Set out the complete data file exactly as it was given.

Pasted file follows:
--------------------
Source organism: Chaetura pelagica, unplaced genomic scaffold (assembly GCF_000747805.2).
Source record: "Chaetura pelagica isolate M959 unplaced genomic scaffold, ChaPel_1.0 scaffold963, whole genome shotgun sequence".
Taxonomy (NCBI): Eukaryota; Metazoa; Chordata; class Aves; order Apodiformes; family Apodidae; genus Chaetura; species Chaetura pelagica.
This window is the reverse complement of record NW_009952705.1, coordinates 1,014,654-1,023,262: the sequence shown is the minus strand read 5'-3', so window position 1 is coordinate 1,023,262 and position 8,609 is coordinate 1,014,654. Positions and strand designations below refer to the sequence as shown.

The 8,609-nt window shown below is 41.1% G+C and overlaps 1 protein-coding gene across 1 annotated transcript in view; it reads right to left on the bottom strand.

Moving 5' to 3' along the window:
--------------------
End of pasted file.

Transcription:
Source organism: Chaetura pelagica, unplaced genomic scaffold (assembly GCF_000747805.2).
Source record: "Chaetura pelagica isolate M959 unplaced genomic scaffold, ChaPel_1.0 scaffold963, whole genome shotgun sequence".
Taxonomy (NCBI): Eukaryota; Metazoa; Chordata; class Aves; order Apodiformes; family Apodidae; genus Chaetura; species Chaetura pelagica.
This window is the reverse complement of record NW_009952705.1, coordinates 1,014,654-1,023,262: the sequence shown is the minus strand read 5'-3', so window position 1 is coordinate 1,023,262 and position 8,609 is coordinate 1,014,654. Positions and strand designations below refer to the sequence as shown.

The 8,609-nt window shown below is 41.1% G+C and overlaps 1 protein-coding gene across 1 annotated transcript in view; it reads right to left on the bottom strand.

Moving 5' to 3' along the window: